Posted: 11 December 2016

A better future

Mass demolition of 'jungle'

When the mass demolition began of Calais’ ‘jungle’ refugee camp, my immediate response was one of immense empathy for those children and families whose distress and upheaval continues. It made me reflect on all those displaced in recent years from their homes and communities because of war, abuse and persecution. But I also felt pride to work for an organisation that wants a better future for all those affected.

Our response

Our Chief Executive, Matthew Reed, publically responded on October 21st, making clear the responsibilities our Government has in providing safe homes and adequate support and protection for children with nowhere else to turn:

‘This year the Government promised to offer a safe haven to children fleeing war, violence and persecution on their own. But the process of reuniting children with family here has been far too slow, and as yet no children without relatives in the UK have arrived through the resettlement scheme. With the demolition of the Calais refugee camp imminent, the Government must act with urgency to bring these children to safety.


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‘These children have been through unimaginable trauma and it is vital that their welfare is now prioritised, so that within a matter of days they are reunited with family, or given a long term placement in the care system.’

Our commitment

But I’d also like to look at our own commitment as an organisation to these vulnerable young people, and share some of our plans.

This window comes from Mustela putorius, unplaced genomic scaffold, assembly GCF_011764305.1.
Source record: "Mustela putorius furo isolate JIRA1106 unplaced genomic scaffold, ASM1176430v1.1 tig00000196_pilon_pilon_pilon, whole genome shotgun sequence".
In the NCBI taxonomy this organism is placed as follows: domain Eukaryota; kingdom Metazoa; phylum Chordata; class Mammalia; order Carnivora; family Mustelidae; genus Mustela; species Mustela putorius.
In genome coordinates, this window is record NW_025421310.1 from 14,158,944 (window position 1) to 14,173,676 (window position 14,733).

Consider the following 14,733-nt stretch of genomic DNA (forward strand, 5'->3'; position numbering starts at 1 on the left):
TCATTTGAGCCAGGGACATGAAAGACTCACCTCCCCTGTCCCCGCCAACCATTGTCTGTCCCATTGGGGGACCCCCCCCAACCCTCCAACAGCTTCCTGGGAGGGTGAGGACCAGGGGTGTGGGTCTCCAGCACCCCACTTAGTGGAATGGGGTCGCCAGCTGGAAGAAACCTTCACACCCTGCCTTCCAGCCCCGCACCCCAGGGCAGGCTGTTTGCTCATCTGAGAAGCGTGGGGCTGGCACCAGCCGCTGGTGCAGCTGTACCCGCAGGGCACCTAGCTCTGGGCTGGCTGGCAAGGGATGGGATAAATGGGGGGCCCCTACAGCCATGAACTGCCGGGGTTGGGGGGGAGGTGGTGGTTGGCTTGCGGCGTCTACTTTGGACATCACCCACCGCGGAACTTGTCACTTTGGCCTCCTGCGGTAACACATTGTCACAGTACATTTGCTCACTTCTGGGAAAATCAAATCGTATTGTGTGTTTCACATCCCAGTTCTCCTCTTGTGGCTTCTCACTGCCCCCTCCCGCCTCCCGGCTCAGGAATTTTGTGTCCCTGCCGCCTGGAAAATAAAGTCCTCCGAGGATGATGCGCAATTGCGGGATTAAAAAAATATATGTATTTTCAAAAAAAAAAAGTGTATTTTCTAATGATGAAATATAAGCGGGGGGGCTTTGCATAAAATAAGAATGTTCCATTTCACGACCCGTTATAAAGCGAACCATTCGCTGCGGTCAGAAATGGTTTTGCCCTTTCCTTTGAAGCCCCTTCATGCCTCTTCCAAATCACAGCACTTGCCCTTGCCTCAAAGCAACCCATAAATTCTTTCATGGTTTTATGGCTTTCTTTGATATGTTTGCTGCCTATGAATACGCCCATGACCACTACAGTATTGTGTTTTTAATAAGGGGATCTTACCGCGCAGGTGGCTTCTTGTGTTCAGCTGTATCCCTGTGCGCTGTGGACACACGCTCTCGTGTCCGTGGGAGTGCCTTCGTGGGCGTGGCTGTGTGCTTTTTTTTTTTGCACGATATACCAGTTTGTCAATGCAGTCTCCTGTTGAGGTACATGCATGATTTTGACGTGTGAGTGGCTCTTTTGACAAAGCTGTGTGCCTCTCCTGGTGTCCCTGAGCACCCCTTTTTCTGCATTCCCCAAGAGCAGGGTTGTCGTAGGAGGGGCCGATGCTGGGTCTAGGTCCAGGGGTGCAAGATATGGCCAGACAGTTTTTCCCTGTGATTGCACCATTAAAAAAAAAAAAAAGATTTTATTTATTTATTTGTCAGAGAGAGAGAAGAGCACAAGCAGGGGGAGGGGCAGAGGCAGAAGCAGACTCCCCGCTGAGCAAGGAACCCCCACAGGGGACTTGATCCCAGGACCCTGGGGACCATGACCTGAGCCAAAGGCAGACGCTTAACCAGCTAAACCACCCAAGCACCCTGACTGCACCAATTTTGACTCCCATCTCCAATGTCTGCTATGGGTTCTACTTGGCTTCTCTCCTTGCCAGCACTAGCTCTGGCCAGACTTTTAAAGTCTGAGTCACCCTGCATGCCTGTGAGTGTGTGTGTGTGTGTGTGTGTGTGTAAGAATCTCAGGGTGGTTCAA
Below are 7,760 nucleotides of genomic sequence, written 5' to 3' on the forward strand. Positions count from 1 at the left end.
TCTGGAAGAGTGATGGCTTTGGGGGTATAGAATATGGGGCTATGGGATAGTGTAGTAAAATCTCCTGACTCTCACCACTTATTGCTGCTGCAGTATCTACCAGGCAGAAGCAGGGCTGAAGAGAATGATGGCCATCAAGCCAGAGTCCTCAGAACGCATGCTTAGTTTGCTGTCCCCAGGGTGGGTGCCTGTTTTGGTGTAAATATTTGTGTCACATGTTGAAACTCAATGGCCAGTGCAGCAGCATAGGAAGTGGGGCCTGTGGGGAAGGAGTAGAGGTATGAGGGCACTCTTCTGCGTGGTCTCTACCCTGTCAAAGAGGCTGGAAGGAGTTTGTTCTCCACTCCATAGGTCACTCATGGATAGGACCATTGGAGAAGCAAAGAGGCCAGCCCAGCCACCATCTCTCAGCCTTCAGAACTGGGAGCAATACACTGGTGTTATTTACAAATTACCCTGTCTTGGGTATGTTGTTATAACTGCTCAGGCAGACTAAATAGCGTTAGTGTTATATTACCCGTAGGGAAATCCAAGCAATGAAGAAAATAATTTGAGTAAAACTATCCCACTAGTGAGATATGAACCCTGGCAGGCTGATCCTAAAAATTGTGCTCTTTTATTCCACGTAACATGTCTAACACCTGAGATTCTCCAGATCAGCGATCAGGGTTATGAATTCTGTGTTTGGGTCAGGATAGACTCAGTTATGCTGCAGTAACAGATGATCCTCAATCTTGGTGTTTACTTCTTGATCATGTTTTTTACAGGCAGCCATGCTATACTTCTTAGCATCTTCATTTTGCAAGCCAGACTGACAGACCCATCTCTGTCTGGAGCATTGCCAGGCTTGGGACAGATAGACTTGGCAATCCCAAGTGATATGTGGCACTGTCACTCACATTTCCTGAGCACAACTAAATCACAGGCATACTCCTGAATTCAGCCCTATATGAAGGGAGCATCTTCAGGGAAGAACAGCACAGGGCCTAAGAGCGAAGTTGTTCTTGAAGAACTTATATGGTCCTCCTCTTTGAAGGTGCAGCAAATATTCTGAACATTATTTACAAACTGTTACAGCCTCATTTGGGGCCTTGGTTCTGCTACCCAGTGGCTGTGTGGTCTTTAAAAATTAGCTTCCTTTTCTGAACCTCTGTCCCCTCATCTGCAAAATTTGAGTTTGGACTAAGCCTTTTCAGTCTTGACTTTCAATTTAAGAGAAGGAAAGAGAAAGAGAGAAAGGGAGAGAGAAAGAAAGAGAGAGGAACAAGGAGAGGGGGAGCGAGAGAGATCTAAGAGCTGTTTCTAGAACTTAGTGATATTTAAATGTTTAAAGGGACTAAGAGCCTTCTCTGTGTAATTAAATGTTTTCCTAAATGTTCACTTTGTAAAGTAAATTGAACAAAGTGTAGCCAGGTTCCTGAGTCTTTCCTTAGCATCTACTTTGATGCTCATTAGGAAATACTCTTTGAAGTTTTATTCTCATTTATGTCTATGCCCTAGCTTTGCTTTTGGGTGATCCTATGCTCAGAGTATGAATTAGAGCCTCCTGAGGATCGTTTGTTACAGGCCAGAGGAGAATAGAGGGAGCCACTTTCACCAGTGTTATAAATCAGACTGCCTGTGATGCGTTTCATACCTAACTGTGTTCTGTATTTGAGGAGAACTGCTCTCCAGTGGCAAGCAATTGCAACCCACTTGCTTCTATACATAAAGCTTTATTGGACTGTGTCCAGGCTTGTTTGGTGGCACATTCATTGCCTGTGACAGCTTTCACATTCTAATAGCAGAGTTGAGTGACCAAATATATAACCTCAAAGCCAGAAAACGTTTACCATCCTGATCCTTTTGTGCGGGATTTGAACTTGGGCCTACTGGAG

‘The Children’s Society work with asylum seeking, refugee and migrant children, young people and families living with immigration controls to have their rights recognised, respected and protected. We want to ensure a strong programme of support services providing durable solutions to support recovery from trauma experienced.

We want to provide practical support, prevention and advocacy services, increasing community and professional awareness of support for young people and families.’

We have a continued commitment to young people fleeing war, violence and persecution, but with the rising numbers of those seeking safety in the UK, our project workers are facing increasing challenges. Money raised by the Guardian appeal will provide us with a real opportunity to reach more vulnerable refugees and migrants and help us to continuously strive to improve the lives of those who most need it. 




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Hamid's story, a child refugee

Posted: 23 January 2017


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HEARTS service (Help Each Asylum seeker and Refugee to Settle)

Posted: 29 November 2010


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SMART (Supporting Migrants, Asylum-seekers and Refugees Together)

Posted: 25 November 2010